Multi-media Authoring Tool
Software that facilitates integration of diverse media elements into an comprehensive presentation format. May incorporate video, audio, images, animations, simulations, and other interactive components.
Automated Markup Insertion Function
Automated markup insertion functions are the features of an authoring tool that allow the user to produce markup without directly typing it. This includes a wide range of tools from simple markup insertion aids (such as a bold button on a toolbar) to markup managers (such as table makers that include powerful tools such as "split cells" that can make multiple changes) to high level site building wizards that produce almost complete documents on the basis of a series of user preferences.

Documents, Elements, and Attributes

A document is a series of elements that are defined by a language (e.g., HTML 4.0 or an XML application).
Each element consists of a name that identifies the type of element, optional attributes that take values, and (possibly empty) content.
Some attributes are integral to document accessibility (e.g., the "alt", "title", and "longdesc" attributes in HTML).
Rendered Content
The rendered content is that which an element actually causes to be rendered by the user agent. This may differ from the element's structural content. For example, some elements cause external data to be rendered (e.g., the IMG element in HTML), and in some cases, browsers may render the value of an attribute (e.g., "alt", "title") in place of the element's content.

Accessibility Terms

Accessibility Awareness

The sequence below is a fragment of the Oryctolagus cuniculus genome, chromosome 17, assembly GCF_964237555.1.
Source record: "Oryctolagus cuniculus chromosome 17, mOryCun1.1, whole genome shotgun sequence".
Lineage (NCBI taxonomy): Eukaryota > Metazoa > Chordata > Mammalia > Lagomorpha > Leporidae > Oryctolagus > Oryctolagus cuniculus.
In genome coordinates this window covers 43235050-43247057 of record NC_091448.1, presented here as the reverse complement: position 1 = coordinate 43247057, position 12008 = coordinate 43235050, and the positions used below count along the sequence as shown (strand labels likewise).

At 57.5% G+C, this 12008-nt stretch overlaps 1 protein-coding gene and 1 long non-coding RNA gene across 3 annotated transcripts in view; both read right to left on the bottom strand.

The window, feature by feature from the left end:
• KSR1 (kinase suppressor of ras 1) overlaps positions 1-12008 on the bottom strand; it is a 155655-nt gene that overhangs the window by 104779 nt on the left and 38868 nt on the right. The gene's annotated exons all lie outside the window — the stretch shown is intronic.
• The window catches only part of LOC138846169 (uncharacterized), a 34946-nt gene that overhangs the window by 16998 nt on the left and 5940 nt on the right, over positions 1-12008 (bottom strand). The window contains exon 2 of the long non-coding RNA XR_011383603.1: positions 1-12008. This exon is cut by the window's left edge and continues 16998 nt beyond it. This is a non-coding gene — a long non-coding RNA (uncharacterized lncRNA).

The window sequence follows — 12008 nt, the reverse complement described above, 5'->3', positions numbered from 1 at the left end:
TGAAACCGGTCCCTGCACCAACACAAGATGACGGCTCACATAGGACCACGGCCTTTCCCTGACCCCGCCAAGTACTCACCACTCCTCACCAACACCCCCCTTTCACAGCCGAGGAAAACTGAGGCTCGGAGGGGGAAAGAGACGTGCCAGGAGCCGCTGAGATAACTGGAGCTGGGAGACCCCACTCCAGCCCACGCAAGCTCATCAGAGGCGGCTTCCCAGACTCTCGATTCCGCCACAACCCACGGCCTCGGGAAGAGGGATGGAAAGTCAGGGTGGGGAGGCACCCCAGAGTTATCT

The term accessibility awareness is used to describe an application that has been designed to maximize the ease of use of the interface and its products for people with differing needs, abilities and technologies. In the case of authoring tools, this means that (1) care has been taken to ensure that the content produced by user-authors is accessible and (2) that the user interface has been designed to be usable with a variety of display and control technologies.
Inaccessible Markup, Inaccessible Element, Inaccessible Attribute, Inaccessible Authoring Practice and Access Barrier
All these terms are used in the context of inaccessibility as defined by the Web Content Accessibility Guidelines.
Accessibility Solution, Accessible Authoring Practice
These terms refer to markup checkpoints than can be used to eliminate or reduce accessibility problems as they are defined above.

Alternative Representation of Content

Alternate Textual Representations
Certain types of content may not be accessible to all users (e.g., images), so authoring tools must ensure that alternate textual representations ("Alt-text") of information is available to the user. Alternate text can come from element content (e.g., the OBJECT element) or attributes (e.g., "alt" or "title").
Description Link (D-link)
A description link, or D-Link, is an author-supplied link to additional information about a piece of content that might otherwise be difficult to access (image, applet, video, etc.).
A transcript is a line by line record of all dialog and action within a video or audio clip.
Video Captions